http://www.wineanorak.com/portugal/luispato.htm

The Douro article is very extensive!

http://www.wineanorak.com/douro/taylor_ ... _croft.htm
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Re: Wine Focus for January: Portugal

by Keith M » Sat Jan 01, 2011 6:35 pm

Joe Moryl wrote:BTW, most Bairrada sparklers made from Baga are tintos, not rose, and are the traditional accompaniment to the signature roast suckling pig. We don't get a great variety of these - mostly Alianca (OK, nothing special) or Sao Domingos (seems better to me).

I also think Luis Pato's Baga Espumante is pretty phenomenal stuff, very earthy, very layered and an excellent food wine. Could you clarify for me what the difference is between a tinto sparkler and a rose sparkler? And which is Luis Pato's?

I also love Luis Pato's sparkling Maria Gomes with a touch of Arinto blended in. Full disclosure, the wine shop where I work part-time occasionally sells both of these wines.
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Re: Wine Focus for January: Portugal

by Bob Parsons Alberta » Sun Jan 02, 2011 12:00 am

Thinking of trying to find your way around the various wine regions? This might help!

http://catavino.net/portugals-wine-demarcation/
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Re: Wine Focus for January: Portugal

by Joe Moryl » Sun Jan 02, 2011 1:00 am

Keith M wrote:
Joe Moryl wrote:BTW, most Bairrada sparklers made from Baga are tintos, not rose, and are the traditional accompaniment to the signature roast suckling pig. We don't get a great variety of these - mostly Alianca (OK, nothing special) or Sao Domingos (seems better to me).

I also think Luis Pato's Baga Espumante is pretty phenomenal stuff, very earthy, very layered and an excellent food wine. Could you clarify for me what the difference is between a tinto sparkler and a rose sparkler? And which is Luis Pato's?

I also love Luis Pato's sparkling Maria Gomes with a touch of Arinto blended in. Full disclosure, the wine shop where I work part-time occasionally sells both of these wines.


Sure: tinto = red, rose = pink. Pato's Baga sparkler is made as a rose, while many of the other Baga based espumantes are actually deep red. Interestingly, Pato's Touriga Nacional sparkler is red; I would love to try this but have never seen it in my market.
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Re: Wine Focus for January: Portugal

by Tim York » Sun Jan 02, 2011 11:51 am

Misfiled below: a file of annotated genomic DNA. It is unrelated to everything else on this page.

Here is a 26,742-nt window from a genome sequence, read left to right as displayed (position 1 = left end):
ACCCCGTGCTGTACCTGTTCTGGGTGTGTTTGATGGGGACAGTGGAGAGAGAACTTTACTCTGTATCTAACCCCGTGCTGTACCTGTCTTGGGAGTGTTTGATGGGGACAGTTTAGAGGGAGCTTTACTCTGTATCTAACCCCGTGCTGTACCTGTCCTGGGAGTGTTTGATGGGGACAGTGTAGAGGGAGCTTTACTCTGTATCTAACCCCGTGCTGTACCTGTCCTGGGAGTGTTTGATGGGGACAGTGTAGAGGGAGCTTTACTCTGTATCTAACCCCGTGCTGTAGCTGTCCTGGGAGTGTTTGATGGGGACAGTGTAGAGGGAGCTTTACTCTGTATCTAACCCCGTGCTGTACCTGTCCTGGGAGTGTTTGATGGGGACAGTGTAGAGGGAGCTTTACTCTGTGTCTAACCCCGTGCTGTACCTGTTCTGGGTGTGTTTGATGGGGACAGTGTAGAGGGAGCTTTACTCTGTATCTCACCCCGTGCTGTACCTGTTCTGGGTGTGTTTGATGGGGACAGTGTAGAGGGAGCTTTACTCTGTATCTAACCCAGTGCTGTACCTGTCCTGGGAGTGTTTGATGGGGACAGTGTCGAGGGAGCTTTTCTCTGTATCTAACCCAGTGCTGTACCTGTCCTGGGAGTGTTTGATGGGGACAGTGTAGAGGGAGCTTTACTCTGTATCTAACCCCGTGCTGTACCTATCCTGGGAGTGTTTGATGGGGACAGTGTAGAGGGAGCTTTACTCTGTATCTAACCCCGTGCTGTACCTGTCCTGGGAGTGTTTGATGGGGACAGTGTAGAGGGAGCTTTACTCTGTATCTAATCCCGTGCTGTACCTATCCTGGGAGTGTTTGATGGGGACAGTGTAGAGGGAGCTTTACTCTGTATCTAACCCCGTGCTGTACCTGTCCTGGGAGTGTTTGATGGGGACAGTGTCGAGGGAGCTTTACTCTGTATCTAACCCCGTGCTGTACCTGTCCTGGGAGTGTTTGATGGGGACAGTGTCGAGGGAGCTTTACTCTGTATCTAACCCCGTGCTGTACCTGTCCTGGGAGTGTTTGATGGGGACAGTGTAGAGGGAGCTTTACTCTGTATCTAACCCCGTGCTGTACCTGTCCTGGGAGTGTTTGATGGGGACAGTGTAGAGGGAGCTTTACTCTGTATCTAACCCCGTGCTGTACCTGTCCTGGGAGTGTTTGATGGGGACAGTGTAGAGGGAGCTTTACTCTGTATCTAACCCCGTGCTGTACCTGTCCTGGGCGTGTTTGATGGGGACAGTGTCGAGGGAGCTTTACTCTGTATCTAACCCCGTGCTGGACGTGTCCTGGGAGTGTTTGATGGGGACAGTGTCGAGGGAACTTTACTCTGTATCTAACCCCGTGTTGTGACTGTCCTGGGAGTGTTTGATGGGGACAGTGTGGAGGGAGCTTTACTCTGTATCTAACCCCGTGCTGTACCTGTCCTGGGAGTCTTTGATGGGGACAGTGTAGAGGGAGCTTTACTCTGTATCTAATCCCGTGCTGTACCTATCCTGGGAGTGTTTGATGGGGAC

This is extracted from my Xmas post. IMHO, in spite of great progress with table wines, port is still what Portugal does best. It can be one of the great wines of the world and I have yet to have a Douro (or any other Portuguese)table wine which is up to that level although the potential must be there.

Dow’s Vintage Port 1977 – Alc.20% - served with Stilton and then more chocolate “buche de noël”. This made us forget the corked burgs. A bottle a few years ago disappointed slightly but this one was really singing with rich round mature fruit, a velvety touch on entry and mid-palate combined with plenty of grip and structure towards the long finish. Perfect with the Stilton but not quite so ideal with the chocolate buche; 18/20.

Over recent years, I have made a number of posts on Portuguese wines and I'll do a survey to see if any are worth reproducing here before I go out to shop. There was also an interesting Open Mike on Douro wines.
Last edited by Tim York on Sun Jan 02, 2011 4:20 pm, edited 1 time in total.
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Re: Wine Focus for January: Portugal

by Bob Parsons Alberta » Sun Jan 02, 2011 2:16 pm

August saw a thread titled "what are your favorite Douro table wines". Take a looksie here....>

viewtopic.php?f=3&t=34366&hilit=douro

Will try to search for that Open Mike!

Over the festive period, I opened a vintage-dated Vinho Verde to go with some empanadas.

WTN: `09 Casa de Compostela Vinho Verde, Minho Portugal.

$18 Cdn, 11% alc, unimpressive natural cork, blend of Loureira, Arinto, Trajadura. Not a well-known house.

Pale watery straw color, some big bubbles as I pour. Nose is typical minerally, pear, lemony, soft aromatics though. On the palate, crisp, fresh but "just OK fruit" from across the table. I thought quite easy-drinking style, decent acidity but did show some complexity as it warmed up. Not at all what I expected really, would have been great with pork and clams maybe?

Food was goats cheese empanadas, spinach and caramelized onions.

I also opened another bottle of the Portal Branco, a white I consider to be under-rated and a good intro if one wishes to explore Portugal.

WTN: `08 Quinta do Portal Branco, Douro.

Blend of Moscatel, Viosinho and Malvasia Fino, $24 Cdn, 13.5% alc.

Color is a deep straw with faint lemon hints. On the nose, spice, pear, floral, melon. I think many expect whites from Portugal to be all dry....big mis-conception! Palate showed some spice and tropical fruit tones. Crisp, long finish, always like the moscatel in my whites. Good acidity, well-balanced wine.
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Re: Wine Focus for January: Portugal

by Bob Parsons Alberta » Sun Jan 02, 2011 10:36 pm

Tim York wrote:This is extracted from my Xmas post. IMHO, in spite of great progress with table wines, port is still what Portugal does best. It can be one of the great wines of the world and I have yet to have a Douro (or any other Portuguese)table wine which is up to that level although the potential must be there.